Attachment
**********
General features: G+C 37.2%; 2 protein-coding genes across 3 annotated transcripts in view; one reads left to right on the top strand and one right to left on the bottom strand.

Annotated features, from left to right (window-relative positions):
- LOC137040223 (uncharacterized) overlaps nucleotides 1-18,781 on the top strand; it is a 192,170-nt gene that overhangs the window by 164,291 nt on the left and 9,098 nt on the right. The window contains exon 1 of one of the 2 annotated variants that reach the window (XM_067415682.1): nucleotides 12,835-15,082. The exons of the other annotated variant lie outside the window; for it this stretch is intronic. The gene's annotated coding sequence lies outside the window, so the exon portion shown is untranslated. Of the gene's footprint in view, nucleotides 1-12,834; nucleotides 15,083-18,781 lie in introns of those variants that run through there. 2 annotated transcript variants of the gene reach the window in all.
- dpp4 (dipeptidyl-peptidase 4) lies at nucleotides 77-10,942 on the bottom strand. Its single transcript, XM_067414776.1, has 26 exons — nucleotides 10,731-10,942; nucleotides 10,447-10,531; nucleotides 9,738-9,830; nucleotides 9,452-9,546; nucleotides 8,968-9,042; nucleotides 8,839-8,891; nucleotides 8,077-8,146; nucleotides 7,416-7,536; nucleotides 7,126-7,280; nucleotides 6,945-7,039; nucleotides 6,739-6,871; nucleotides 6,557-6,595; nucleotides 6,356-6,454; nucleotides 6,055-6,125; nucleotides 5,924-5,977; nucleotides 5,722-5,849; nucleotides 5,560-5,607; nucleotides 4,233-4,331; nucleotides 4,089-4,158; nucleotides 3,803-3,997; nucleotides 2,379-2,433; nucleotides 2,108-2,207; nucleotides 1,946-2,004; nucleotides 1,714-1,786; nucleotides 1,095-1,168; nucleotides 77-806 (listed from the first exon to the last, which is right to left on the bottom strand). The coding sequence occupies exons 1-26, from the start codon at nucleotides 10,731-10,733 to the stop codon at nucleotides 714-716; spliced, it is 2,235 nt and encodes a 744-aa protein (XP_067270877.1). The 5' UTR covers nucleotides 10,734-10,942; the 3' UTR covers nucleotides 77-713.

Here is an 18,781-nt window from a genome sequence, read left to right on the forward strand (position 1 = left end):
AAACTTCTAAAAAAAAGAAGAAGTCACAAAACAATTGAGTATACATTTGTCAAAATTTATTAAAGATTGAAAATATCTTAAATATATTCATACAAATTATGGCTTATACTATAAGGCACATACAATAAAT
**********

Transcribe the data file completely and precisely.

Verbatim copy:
General features: G+C 37.2%; 2 protein-coding genes across 3 annotated transcripts in view; one reads left to right on the top strand and one right to left on the bottom strand.

Annotated features, from left to right (window-relative positions):
- LOC137040223 (uncharacterized) overlaps nucleotides 1-18,781 on the top strand; it is a 192,170-nt gene that overhangs the window by 164,291 nt on the left and 9,098 nt on the right. The window contains exon 1 of one of the 2 annotated variants that reach the window (XM_067415682.1): nucleotides 12,835-15,082. The exons of the other annotated variant lie outside the window; for it this stretch is intronic. The gene's annotated coding sequence lies outside the window, so the exon portion shown is untranslated. Of the gene's footprint in view, nucleotides 1-12,834; nucleotides 15,083-18,781 lie in introns of those variants that run through there. 2 annotated transcript variants of the gene reach the window in all.
- dpp4 (dipeptidyl-peptidase 4) lies at nucleotides 77-10,942 on the bottom strand. Its single transcript, XM_067414776.1, has 26 exons — nucleotides 10,731-10,942; nucleotides 10,447-10,531; nucleotides 9,738-9,830; nucleotides 9,452-9,546; nucleotides 8,968-9,042; nucleotides 8,839-8,891; nucleotides 8,077-8,146; nucleotides 7,416-7,536; nucleotides 7,126-7,280; nucleotides 6,945-7,039; nucleotides 6,739-6,871; nucleotides 6,557-6,595; nucleotides 6,356-6,454; nucleotides 6,055-6,125; nucleotides 5,924-5,977; nucleotides 5,722-5,849; nucleotides 5,560-5,607; nucleotides 4,233-4,331; nucleotides 4,089-4,158; nucleotides 3,803-3,997; nucleotides 2,379-2,433; nucleotides 2,108-2,207; nucleotides 1,946-2,004; nucleotides 1,714-1,786; nucleotides 1,095-1,168; nucleotides 77-806 (listed from the first exon to the last, which is right to left on the bottom strand). The coding sequence occupies exons 1-26, from the start codon at nucleotides 10,731-10,733 to the stop codon at nucleotides 714-716; spliced, it is 2,235 nt and encodes a 744-aa protein (XP_067270877.1). The 5' UTR covers nucleotides 10,734-10,942; the 3' UTR covers nucleotides 77-713.

Here is an 18,781-nt window from a genome sequence, read left to right on the forward strand (position 1 = left end):
AAACTTCTAAAAAAAAGAAGAAGTCACAAAACAATTGAGTATACATTTGTCAAAATTTATTAAAGATTGAAAATATCTTAAATATATTCATACAAATTATGGCTTATACTATAAGGCACATACAATAAAT